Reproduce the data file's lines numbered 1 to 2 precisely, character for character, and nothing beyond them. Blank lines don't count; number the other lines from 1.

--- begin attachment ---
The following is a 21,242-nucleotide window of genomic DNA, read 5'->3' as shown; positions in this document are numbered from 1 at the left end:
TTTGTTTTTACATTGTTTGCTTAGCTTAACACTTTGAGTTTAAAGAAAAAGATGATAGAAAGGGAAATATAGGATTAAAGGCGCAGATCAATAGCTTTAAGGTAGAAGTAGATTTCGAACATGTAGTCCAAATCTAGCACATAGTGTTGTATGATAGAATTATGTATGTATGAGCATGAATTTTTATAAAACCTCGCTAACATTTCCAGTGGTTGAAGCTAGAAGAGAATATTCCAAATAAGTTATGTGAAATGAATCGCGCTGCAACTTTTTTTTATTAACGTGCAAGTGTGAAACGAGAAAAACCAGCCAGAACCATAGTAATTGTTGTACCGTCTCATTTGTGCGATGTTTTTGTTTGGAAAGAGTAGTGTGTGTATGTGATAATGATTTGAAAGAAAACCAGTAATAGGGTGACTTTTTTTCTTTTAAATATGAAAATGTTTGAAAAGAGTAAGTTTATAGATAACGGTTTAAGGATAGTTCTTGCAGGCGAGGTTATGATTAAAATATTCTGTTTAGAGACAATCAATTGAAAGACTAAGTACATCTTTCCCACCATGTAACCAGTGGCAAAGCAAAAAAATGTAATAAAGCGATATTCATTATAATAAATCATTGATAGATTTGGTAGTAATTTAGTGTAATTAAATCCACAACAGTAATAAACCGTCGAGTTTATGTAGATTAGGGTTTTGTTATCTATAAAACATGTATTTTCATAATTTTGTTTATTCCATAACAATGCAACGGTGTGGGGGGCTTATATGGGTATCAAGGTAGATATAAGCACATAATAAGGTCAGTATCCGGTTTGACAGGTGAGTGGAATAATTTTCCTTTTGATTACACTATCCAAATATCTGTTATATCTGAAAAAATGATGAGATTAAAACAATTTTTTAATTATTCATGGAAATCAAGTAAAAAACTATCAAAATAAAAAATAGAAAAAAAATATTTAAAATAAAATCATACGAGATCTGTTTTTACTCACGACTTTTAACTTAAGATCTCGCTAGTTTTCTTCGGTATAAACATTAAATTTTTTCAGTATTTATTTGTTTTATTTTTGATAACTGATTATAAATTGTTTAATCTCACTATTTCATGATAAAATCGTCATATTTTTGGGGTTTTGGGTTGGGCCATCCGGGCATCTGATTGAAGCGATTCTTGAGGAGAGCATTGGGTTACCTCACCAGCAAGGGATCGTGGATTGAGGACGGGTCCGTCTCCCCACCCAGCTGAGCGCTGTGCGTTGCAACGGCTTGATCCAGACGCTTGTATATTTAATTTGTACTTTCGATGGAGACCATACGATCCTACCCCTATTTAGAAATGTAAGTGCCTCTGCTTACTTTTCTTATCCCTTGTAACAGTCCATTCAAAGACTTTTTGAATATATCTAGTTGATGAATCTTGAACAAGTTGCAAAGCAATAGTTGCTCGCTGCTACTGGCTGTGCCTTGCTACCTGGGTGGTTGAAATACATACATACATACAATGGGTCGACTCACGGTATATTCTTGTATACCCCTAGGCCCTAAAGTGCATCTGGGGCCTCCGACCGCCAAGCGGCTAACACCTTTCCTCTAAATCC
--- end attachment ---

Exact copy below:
The following is a 21,242-nucleotide window of genomic DNA, read 5'->3' as shown; positions in this document are numbered from 1 at the left end:
TTTGTTTTTACATTGTTTGCTTAGCTTAACACTTTGAGTTTAAAGAAAAAGATGATAGAAAGGGAAATATAGGATTAAAGGCGCAGATCAATAGCTTTAAGGTAGAAGTAGATTTCGAACATGTAGTCCAAATCTAGCACATAGTGTTGTATGATAGAATTATGTATGTATGAGCATGAATTTTTATAAAACCTCGCTAACATTTCCAGTGGTTGAAGCTAGAAGAGAATATTCCAAATAAGTTATGTGAAATGAATCGCGCTGCAACTTTTTTTTATTAACGTGCAAGTGTGAAACGAGAAAAACCAGCCAGAACCATAGTAATTGTTGTACCGTCTCATTTGTGCGATGTTTTTGTTTGGAAAGAGTAGTGTGTGTATGTGATAATGATTTGAAAGAAAACCAGTAATAGGGTGACTTTTTTTCTTTTAAATATGAAAATGTTTGAAAAGAGTAAGTTTATAGATAACGGTTTAAGGATAGTTCTTGCAGGCGAGGTTATGATTAAAATATTCTGTTTAGAGACAATCAATTGAAAGACTAAGTACATCTTTCCCACCATGTAACCAGTGGCAAAGCAAAAAAATGTAATAAAGCGATATTCATTATAATAAATCATTGATAGATTTGGTAGTAATTTAGTGTAATTAAATCCACAACAGTAATAAACCGTCGAGTTTATGTAGATTAGGGTTTTGTTATCTATAAAACATGTATTTTCATAATTTTGTTTATTCCATAACAATGCAACGGTGTGGGGGGCTTATATGGGTATCAAGGTAGATATAAGCACATAATAAGGTCAGTATCCGGTTTGACAGGTGAGTGGAATAATTTTCCTTTTGATTACACTATCCAAATATCTGTTATATCTGAAAAAATGATGAGATTAAAACAATTTTTTAATTATTCATGGAAATCAAGTAAAAAACTATCAAAATAAAAAATAGAAAAAAAATATTTAAAATAAAATCATACGAGATCTGTTTTTACTCACGACTTTTAACTTAAGATCTCGCTAGTTTTCTTCGGTATAAACATTAAATTTTTTCAGTATTTATTTGTTTTATTTTTGATAACTGATTATAAATTGTTTAATCTCACTATTTCATGATAAAATCGTCATATTTTTGGGGTTTTGGGTTGGGCCATCCGGGCATCTGATTGAAGCGATTCTTGAGGAGAGCATTGGGTTACCTCACCAGCAAGGGATCGTGGATTGAGGACGGGTCCGTCTCCCCACCCAGCTGAGCGCTGTGCGTTGCAACGGCTTGATCCAGACGCTTGTATATTTAATTTGTACTTTCGATGGAGACCATACGATCCTACCCCTATTTAGAAATGTAAGTGCCTCTGCTTACTTTTCTTATCCCTTGTAACAGTCCATTCAAAGACTTTTTGAATATATCTAGTTGATGAATCTTGAACAAGTTGCAAAGCAATAGTTGCTCGCTGCTACTGGCTGTGCCTTGCTACCTGGGTGGTTGAAATACATACATACATACAATGGGTCGACTCACGGTATATTCTTGTATACCCCTAGGCCCTAAAGTGCATCTGGGGCCTCCGACCGCCAAGCGGCTAACACCTTTCCTCTAAATCC